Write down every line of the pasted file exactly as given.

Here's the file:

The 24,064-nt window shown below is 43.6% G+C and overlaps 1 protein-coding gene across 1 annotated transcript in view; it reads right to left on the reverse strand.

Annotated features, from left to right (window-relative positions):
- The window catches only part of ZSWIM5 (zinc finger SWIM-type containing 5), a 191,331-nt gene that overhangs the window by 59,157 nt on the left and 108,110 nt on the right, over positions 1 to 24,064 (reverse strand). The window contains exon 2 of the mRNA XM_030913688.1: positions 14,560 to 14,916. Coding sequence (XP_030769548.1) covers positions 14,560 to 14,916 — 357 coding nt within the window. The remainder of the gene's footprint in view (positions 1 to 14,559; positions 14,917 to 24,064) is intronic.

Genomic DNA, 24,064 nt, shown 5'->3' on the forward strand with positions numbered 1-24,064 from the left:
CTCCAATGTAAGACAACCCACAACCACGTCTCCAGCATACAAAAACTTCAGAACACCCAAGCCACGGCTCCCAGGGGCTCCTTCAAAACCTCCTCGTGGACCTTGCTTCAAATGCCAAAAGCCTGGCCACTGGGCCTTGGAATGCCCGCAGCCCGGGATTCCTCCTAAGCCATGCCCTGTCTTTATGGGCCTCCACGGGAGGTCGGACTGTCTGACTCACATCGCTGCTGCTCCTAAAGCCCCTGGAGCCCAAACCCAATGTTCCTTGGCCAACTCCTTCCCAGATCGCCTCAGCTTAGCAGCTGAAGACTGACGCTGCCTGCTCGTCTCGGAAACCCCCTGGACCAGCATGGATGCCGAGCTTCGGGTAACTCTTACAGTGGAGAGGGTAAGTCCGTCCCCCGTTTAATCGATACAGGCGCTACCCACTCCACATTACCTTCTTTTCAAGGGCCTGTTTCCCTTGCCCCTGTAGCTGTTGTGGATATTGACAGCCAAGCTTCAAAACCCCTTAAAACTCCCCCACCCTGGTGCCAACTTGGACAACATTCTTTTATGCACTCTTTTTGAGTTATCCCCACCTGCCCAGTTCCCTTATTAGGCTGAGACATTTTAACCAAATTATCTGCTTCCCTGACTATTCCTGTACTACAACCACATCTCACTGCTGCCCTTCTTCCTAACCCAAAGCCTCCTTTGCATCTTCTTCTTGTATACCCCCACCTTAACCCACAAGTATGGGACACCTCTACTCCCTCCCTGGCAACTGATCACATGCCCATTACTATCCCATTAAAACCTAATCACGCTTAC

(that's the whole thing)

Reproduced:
The 24,064-nt window shown below is 43.6% G+C and overlaps 1 protein-coding gene across 1 annotated transcript in view; it reads right to left on the reverse strand.

Annotated features, from left to right (window-relative positions):
- The window catches only part of ZSWIM5 (zinc finger SWIM-type containing 5), a 191,331-nt gene that overhangs the window by 59,157 nt on the left and 108,110 nt on the right, over positions 1 to 24,064 (reverse strand). The window contains exon 2 of the mRNA XM_030913688.1: positions 14,560 to 14,916. Coding sequence (XP_030769548.1) covers positions 14,560 to 14,916 — 357 coding nt within the window. The remainder of the gene's footprint in view (positions 1 to 14,559; positions 14,917 to 24,064) is intronic.

Genomic DNA, 24,064 nt, shown 5'->3' on the forward strand with positions numbered 1-24,064 from the left:
CTCCAATGTAAGACAACCCACAACCACGTCTCCAGCATACAAAAACTTCAGAACACCCAAGCCACGGCTCCCAGGGGCTCCTTCAAAACCTCCTCGTGGACCTTGCTTCAAATGCCAAAAGCCTGGCCACTGGGCCTTGGAATGCCCGCAGCCCGGGATTCCTCCTAAGCCATGCCCTGTCTTTATGGGCCTCCACGGGAGGTCGGACTGTCTGACTCACATCGCTGCTGCTCCTAAAGCCCCTGGAGCCCAAACCCAATGTTCCTTGGCCAACTCCTTCCCAGATCGCCTCAGCTTAGCAGCTGAAGACTGACGCTGCCTGCTCGTCTCGGAAACCCCCTGGACCAGCATGGATGCCGAGCTTCGGGTAACTCTTACAGTGGAGAGGGTAAGTCCGTCCCCCGTTTAATCGATACAGGCGCTACCCACTCCACATTACCTTCTTTTCAAGGGCCTGTTTCCCTTGCCCCTGTAGCTGTTGTGGATATTGACAGCCAAGCTTCAAAACCCCTTAAAACTCCCCCACCCTGGTGCCAACTTGGACAACATTCTTTTATGCACTCTTTTTGAGTTATCCCCACCTGCCCAGTTCCCTTATTAGGCTGAGACATTTTAACCAAATTATCTGCTTCCCTGACTATTCCTGTACTACAACCACATCTCACTGCTGCCCTTCTTCCTAACCCAAAGCCTCCTTTGCATCTTCTTCTTGTATACCCCCACCTTAACCCACAAGTATGGGACACCTCTACTCCCTCCCTGGCAACTGATCACATGCCCATTACTATCCCATTAAAACCTAATCACGCTTAC